Don’t Worry…Poizner’s Got a Plan

Ok, all Californians. The budget crisis is pretty much over. Or it will be as soon as Steve Poizner is sworn into office. Because he has a plan that in no way relies on massive leaps of logic and steadfast faith in a theory of supply-side economics that has been pretty well rejected over the last twenty, and particularly the last two, years.

But in a speech to the Riverside Chamber of Commerce yesterday, Poizner outlined what he’s calling his 10-10-10 plan. The Press-Enterprise got some footage of the speech, but you’ll have to head over there to watch it.

State insurance commissioner and Republican gubernatorial candidate Steve Poizner on Monday proposed a combination of tax cuts and spending reductions as a remedy for California’s budget woes. Poizner told a business audience in Riverside that as governor he would cut corporate, income and sales taxes 10 percent, cut state spending by 10 percent in two years, and build a $10 billion rainy day fund in one term.

The tax cuts will make the state more competitive and encourage taxpayers to stay here, he said. “We’ll never be able to afford anything until we have a healthy economy again,” Poizner said at a lunch held by the Greater Riverside Chambers of Commerce at the Riverside Convention Center. (P-E 11/17/09)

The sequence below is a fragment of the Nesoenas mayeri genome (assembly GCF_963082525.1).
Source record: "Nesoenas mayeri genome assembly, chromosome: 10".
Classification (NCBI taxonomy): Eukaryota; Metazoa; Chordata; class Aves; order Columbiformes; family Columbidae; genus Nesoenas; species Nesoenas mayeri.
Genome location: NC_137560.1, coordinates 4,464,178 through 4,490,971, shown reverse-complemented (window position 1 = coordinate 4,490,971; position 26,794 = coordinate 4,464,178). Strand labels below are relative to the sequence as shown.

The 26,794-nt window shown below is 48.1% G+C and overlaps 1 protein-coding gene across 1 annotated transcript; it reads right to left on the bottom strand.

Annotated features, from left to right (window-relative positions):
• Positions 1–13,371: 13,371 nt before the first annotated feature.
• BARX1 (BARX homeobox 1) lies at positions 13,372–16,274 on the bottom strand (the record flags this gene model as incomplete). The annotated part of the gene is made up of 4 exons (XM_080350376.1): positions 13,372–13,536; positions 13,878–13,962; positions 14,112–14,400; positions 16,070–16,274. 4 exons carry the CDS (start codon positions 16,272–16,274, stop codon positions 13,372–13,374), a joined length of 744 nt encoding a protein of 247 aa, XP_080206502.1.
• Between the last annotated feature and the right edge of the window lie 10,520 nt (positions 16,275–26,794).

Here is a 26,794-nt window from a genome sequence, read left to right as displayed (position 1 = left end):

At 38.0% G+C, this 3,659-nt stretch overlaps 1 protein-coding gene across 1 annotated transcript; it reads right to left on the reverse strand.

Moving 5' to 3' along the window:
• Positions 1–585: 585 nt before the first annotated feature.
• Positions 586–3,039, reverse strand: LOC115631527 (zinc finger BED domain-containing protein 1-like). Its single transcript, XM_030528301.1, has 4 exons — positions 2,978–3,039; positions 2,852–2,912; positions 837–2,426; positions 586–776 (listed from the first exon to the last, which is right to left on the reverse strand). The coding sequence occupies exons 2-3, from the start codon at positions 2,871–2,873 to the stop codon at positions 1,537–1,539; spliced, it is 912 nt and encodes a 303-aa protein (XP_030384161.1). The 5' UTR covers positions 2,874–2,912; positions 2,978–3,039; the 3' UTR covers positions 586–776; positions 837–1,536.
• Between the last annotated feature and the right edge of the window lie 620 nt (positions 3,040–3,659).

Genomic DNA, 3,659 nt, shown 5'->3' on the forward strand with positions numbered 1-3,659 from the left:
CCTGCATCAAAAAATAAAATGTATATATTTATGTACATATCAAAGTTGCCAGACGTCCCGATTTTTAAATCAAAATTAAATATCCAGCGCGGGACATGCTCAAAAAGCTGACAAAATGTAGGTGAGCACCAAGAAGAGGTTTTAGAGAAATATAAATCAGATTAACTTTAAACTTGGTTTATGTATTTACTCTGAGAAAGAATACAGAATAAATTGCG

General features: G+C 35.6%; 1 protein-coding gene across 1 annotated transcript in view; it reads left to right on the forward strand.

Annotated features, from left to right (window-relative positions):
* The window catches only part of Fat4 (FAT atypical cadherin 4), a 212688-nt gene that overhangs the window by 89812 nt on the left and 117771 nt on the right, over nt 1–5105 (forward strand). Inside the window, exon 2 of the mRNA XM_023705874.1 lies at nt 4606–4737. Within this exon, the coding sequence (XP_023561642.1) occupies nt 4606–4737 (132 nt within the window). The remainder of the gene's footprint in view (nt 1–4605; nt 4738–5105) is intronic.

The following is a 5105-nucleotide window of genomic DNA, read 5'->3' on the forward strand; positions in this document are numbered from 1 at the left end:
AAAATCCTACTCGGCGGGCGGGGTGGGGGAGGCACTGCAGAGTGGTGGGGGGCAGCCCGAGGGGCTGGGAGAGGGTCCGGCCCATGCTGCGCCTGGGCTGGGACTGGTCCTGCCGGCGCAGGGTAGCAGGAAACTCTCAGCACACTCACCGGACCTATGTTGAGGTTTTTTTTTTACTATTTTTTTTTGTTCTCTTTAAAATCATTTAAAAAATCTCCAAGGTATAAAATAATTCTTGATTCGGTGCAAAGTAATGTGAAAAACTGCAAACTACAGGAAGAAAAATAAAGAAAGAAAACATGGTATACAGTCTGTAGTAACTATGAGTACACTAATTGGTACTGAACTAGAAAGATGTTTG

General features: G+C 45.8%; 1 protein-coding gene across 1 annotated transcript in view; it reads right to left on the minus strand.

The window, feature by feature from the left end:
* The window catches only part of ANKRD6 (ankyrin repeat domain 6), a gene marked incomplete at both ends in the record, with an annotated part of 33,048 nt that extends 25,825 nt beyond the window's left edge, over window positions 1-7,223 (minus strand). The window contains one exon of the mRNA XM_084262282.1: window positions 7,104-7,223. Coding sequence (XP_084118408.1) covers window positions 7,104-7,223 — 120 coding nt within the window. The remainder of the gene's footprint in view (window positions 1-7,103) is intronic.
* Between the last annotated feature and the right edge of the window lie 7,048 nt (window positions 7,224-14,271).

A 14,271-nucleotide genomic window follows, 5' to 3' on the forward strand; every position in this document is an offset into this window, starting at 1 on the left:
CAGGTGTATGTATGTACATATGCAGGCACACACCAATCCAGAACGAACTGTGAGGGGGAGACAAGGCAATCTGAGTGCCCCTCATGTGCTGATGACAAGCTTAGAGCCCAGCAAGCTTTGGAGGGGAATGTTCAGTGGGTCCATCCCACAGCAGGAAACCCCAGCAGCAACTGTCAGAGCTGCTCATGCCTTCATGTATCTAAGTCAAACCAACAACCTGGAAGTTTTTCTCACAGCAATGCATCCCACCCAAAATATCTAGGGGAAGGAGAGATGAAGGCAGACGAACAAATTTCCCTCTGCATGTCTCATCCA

A few points here. First, cutting spending 10%? Really, that’s your goal? Dude, we cut spending by over 30% the last two years, and you want to talk about ten percent? Does that include the money we’ve already cut? And in what dream world does a Republican governor really have simple authority like that. The Democratic majorities in the Legislature aren’t going away anytime soon. And though you could simply blue pencil, that doesn’t exactly engender good relations with the Legislature.

Next, how exactly are you planning to pay for that tax cut you are proposing? A magical money tree? Because that would be great. Otherwise, you are going to need to cut even deeper than the 10% you proposed, as revenue numbers won’t improve much, if at all, over the next 24 months.

And, finally, I will point out that it was San Francisco, yes, that liberal hell-hole that I call home, that got out in front of the rainy day fund in California. Now-Assemblyman Tom Ammiano pushed for the Rainy Day Fund when he was a Supervisor, and the City was able to save hundreds of teachers’ jobs because we did so.

But I guess I shouldn’t worry, because you have a cutesy “10-10-10” name for your “plan.” Everything is going to groovy.